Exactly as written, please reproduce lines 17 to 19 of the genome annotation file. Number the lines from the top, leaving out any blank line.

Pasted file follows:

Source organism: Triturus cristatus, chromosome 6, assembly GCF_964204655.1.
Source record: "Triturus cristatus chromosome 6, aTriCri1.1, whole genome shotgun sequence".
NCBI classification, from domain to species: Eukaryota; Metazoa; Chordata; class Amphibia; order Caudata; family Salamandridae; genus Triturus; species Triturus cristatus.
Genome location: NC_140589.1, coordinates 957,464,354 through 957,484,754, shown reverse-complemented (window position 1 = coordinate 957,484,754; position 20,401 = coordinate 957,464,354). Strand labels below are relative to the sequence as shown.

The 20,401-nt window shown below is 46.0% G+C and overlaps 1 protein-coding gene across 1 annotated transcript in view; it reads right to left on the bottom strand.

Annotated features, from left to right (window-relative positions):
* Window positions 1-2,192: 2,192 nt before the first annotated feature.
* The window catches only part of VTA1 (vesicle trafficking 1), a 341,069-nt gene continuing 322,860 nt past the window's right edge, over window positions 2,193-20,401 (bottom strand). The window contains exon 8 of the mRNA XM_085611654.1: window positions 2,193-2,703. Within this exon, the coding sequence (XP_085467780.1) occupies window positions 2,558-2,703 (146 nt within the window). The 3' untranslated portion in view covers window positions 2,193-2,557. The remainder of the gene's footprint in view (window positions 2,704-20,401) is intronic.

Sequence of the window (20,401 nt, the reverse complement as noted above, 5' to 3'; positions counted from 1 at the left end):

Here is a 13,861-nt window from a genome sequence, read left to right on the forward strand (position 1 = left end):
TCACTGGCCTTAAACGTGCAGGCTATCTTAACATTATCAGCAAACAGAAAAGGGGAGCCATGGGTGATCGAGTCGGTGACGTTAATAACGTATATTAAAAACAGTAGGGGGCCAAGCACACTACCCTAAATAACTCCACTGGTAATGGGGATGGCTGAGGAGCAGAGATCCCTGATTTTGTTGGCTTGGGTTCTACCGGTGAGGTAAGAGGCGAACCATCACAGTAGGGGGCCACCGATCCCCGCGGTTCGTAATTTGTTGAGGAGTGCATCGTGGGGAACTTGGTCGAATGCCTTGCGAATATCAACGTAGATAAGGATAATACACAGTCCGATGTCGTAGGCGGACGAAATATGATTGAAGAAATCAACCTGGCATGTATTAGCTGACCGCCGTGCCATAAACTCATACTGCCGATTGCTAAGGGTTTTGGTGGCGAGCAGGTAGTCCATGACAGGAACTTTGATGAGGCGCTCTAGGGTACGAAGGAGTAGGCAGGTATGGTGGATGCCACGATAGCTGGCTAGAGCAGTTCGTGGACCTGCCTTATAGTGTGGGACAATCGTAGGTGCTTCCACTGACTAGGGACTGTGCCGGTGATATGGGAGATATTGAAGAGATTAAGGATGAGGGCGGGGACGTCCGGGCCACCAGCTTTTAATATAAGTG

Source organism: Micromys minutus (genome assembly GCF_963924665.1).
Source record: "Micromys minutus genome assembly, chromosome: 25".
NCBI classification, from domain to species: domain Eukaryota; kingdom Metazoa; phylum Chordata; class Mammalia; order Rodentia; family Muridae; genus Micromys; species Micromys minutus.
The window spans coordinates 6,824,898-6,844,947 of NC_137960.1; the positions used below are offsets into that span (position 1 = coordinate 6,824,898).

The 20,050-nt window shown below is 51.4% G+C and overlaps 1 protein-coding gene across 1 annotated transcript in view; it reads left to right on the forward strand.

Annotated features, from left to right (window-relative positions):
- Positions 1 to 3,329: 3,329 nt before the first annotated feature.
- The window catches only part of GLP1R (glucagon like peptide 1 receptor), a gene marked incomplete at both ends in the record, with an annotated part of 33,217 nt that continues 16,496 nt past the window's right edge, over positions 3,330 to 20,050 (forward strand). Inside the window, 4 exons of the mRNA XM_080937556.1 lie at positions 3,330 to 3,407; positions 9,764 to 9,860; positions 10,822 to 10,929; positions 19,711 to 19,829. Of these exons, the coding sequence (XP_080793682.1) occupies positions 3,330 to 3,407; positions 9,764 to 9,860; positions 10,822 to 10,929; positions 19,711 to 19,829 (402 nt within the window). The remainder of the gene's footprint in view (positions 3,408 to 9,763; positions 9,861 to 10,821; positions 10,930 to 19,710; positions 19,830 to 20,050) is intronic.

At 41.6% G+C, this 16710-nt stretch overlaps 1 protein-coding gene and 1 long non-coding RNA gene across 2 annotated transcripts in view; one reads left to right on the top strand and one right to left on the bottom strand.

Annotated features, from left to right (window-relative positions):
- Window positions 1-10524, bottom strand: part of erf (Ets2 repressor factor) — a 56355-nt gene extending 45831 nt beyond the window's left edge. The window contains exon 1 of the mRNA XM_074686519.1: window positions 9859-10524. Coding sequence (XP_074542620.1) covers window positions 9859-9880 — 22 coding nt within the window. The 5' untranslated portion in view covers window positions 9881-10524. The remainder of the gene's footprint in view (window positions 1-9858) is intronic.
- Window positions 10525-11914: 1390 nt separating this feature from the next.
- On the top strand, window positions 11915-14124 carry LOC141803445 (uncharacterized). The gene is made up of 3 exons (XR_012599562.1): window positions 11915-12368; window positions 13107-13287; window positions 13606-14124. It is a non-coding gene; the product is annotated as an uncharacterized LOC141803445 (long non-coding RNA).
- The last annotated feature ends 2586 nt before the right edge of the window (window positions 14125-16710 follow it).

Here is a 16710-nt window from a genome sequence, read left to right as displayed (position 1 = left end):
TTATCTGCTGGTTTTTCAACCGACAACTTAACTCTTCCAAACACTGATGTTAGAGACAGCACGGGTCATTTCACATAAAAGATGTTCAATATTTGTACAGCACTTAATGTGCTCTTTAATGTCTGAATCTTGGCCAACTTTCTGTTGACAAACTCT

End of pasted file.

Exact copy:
Annotated features, from left to right (window-relative positions):
- Positions 1 to 3,329: 3,329 nt before the first annotated feature.
- The window catches only part of GLP1R (glucagon like peptide 1 receptor), a gene marked incomplete at both ends in the record, with an annotated part of 33,217 nt that continues 16,496 nt past the window's right edge, over positions 3,330 to 20,050 (forward strand). Inside the window, 4 exons of the mRNA XM_080937556.1 lie at positions 3,330 to 3,407; positions 9,764 to 9,860; positions 10,822 to 10,929; positions 19,711 to 19,829. Of these exons, the coding sequence (XP_080793682.1) occupies positions 3,330 to 3,407; positions 9,764 to 9,860; positions 10,822 to 10,929; positions 19,711 to 19,829 (402 nt within the window). The remainder of the gene's footprint in view (positions 3,408 to 9,763; positions 9,861 to 10,821; positions 10,930 to 19,710; positions 19,830 to 20,050) is intronic.